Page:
23 couples, one mass celebration in Washington farm town
Summer kicks off a flurry of weddings. In Central Washington, one small town went big with 23 couples tying the knot, all on the same day.
ride-to-be Ana Dely Morales welcomes us into her apartment in Mattawa, Washington as she changes her three-year-old daughter into a pink dress with tiny, white dress shoes.
“Pasenle," Come in, she says in Spanish. “Nos estamos cambiando," we’re just getting dressed.
They’re supposed to be at the church in three hours.
But first mom has to shower — and then on to hair, makeup and clothes.
With four kids, that’s proving to be a challenge. The youngest two girls, Roxanna, 4, and Valerie, 1, whimper as she tugs a brush through their hair.
Ramon Sanchez Cordova, her future husband, entertains the two boys, Jonathan, 5, and Joshua, 15, the oldest of all the kids.
After a 10 minute shower, Morales grabs her wedding dress from the closet. She’s actually got two options, but she goes for the simpler, summer dress with off the shoulder sleeves.
A local woman was supposed to do her hair and makeup, but she was all booked up today. When there’s 23 couples getting married on the same day, it means you have to fight to get anyone at all.
Morales calls her neighbor for help. The call goes to voicemail, so she grabs a makeup brush and gets to work.
Joshua helps her by watching the little ones.
“I’ve been playing around with my dad all week, like ha-ha you’re getting married!” he jokes and his dad laughs.
Morales and Sanchez have been together for 16 years. They have had a civil ceremony, but Sanchez really wanted to get married through the church. Faith is important to him, and he wanted to set a good example for the kids.
At the church, Our Lady of the Desert, chaos begins. Cars look for good parking spots. A crew of volunteers rushes by, holding a giant container of food for the reception.
Kids in their Sunday best run around, and a couple start passing a soccer ball in the courtyard.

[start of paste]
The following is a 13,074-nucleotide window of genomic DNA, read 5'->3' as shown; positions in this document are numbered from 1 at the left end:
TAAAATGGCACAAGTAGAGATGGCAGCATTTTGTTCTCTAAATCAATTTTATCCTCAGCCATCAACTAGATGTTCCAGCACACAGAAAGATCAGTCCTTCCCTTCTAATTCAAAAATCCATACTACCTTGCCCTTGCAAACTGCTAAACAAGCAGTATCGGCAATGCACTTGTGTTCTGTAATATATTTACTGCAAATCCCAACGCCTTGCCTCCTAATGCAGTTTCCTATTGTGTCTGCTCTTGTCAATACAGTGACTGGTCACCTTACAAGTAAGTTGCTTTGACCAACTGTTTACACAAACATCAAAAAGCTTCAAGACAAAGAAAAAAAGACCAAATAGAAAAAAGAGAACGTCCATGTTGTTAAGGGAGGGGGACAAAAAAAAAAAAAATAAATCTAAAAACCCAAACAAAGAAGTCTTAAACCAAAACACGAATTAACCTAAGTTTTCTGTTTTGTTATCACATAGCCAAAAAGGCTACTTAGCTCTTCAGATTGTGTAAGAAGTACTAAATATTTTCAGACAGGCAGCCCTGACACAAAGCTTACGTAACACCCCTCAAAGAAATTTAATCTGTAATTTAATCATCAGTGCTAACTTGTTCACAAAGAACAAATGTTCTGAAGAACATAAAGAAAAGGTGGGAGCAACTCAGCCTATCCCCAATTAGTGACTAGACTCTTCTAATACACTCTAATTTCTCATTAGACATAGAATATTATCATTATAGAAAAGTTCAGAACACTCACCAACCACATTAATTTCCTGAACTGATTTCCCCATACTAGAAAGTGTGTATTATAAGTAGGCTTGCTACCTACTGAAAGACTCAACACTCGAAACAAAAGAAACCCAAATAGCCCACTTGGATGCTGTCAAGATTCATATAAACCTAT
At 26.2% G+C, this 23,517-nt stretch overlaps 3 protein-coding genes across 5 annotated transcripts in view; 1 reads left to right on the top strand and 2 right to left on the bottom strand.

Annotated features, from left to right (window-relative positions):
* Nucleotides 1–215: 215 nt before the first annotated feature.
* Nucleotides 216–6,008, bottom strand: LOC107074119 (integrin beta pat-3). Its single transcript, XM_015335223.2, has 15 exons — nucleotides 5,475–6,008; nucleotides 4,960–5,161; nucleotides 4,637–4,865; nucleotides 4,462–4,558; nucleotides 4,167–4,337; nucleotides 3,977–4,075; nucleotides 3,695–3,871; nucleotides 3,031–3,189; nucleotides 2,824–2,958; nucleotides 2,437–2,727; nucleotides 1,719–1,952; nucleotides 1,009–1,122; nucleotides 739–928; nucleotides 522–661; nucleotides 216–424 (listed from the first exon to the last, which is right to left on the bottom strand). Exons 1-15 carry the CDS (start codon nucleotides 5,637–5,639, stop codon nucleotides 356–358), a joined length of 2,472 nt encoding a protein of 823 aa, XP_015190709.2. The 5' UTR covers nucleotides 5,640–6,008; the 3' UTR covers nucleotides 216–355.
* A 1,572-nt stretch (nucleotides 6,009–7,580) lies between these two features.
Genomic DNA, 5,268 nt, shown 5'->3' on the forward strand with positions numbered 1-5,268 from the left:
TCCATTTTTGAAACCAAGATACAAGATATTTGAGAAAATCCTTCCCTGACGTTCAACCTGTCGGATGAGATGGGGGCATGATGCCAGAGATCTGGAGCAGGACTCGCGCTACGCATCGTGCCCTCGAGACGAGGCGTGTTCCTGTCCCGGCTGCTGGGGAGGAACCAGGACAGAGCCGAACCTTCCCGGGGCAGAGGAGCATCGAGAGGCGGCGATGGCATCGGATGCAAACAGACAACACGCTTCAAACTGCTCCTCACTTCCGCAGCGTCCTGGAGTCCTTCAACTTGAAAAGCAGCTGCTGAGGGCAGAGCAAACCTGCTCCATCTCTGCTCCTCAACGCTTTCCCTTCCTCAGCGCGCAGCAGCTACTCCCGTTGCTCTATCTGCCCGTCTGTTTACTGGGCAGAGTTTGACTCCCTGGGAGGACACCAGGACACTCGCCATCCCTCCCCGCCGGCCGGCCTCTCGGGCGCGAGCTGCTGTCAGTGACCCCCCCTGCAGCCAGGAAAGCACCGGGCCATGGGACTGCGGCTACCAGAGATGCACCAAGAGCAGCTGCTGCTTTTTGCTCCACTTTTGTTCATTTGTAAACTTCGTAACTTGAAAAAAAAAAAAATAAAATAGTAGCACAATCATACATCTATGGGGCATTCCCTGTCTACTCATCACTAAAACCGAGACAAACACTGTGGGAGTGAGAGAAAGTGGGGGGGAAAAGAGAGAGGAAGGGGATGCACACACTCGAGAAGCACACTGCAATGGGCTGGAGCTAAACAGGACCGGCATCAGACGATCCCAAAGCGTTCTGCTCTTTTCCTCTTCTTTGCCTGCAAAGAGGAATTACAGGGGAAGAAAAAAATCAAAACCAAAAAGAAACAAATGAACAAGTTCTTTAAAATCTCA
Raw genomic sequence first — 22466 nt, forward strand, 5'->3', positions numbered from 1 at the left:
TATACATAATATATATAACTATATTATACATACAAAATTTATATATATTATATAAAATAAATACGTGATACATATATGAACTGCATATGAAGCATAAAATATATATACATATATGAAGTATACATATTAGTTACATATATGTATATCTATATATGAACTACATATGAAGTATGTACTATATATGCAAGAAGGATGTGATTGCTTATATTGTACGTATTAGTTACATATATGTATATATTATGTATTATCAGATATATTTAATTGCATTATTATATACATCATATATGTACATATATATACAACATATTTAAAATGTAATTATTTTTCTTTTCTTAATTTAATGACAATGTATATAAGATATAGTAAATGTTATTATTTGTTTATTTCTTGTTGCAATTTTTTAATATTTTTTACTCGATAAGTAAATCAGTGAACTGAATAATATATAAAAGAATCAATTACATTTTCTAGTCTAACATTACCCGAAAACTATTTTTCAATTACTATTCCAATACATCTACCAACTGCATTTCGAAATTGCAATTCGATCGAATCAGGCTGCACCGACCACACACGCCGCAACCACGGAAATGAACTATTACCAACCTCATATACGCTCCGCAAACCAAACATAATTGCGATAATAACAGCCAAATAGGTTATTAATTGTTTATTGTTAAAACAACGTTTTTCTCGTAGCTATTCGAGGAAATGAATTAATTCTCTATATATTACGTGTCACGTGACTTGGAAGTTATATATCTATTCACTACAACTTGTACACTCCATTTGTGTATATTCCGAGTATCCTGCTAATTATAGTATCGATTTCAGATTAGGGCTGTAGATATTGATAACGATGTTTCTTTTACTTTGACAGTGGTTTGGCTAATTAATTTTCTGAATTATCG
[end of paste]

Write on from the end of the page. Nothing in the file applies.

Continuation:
The church pews won’t fit everyone. So the ceremony is outside, under white canopies with rows and rows of white chairs.
Alejandro Trejo, or Father Alex as he’s known around here, says this is a special moment.
“This is the first time we are going to do it all at once in the parish,” he says. “This is a big celebration."
When the church realized there was a number of couples that hadn't formalized their union, they put a call out. Wanted: couples for a mass wedding.
It was a good way for the community to pool their money for a once in a lifetime event.
All 23 couples are Latino, mostly Spanish speaking. Many like Morales and Sanchez have been together for a decade or more. Their kids will be at the wedding, although many will be missing their parents, who are back in Mexico or Central America.
Some are taking videos of the ceremony and mailing them back home.
Each couple chipped in $100 or so but the venue, the band, the chairs, even the cake, are all donated by the community. This is a communal, campesino wedding.
Guests keep streaming in and eventually the seats are all filled up. Some people brought their own chairs. Others sit in pickup trucks or on the grass surrounding the aisle.
It’s 92 degrees.
Abuelos fan over sleeping babies, men dab at their trickling foreheads with napkins.
At last, the bridal chorus begins.
brides dressed in white walk down the aisle, each one with a different white dress, a different veil or hair piece.
The grooms stand next to them in their best suits and button ups, some sport shiny black shoes, others have their treasured cowboy boots.
This Catholic wedding has prayer, songs, and Latino traditions like el lazo y las arras, the wedding lasso and coins ceremony.
The couples kneel and the godparents place the lasso over the couple. The lasso symbolizes a unity between the new pair, via two rosaries in a figure eight, or infinity sign.
The coins represent the wealth shared between the two: What’s mine is yours.
After the group exchanges rings, Father Alex calls each couple up, one by one. He blesses their union and they sign their formal wedding document.
Morales and Sanchez are fourth to last.
They sign, and then Mr. and Mrs. Sanchez kiss.
The crowd howls, cheering them on. “O-tro, o-tro:" another, another they chant.
Right on cue, the band starts playing a festive cumbia number. Now the real party begins.
Heaps of carnitas and tortillas come out on plastic plates, volunteers taking them to each table where family and friends celebrate different couples.
As the sun sets, the desert heat finally breaks and a cool breeze takes over.
For the new bride and groom it’s been quite the day.
But come Monday, Ramon Sanchez will head back to the cherry fields; Ana Dely Sanchez back to child care.
For an hour or two more, they can celebrate though. It’s their wedding day, after all.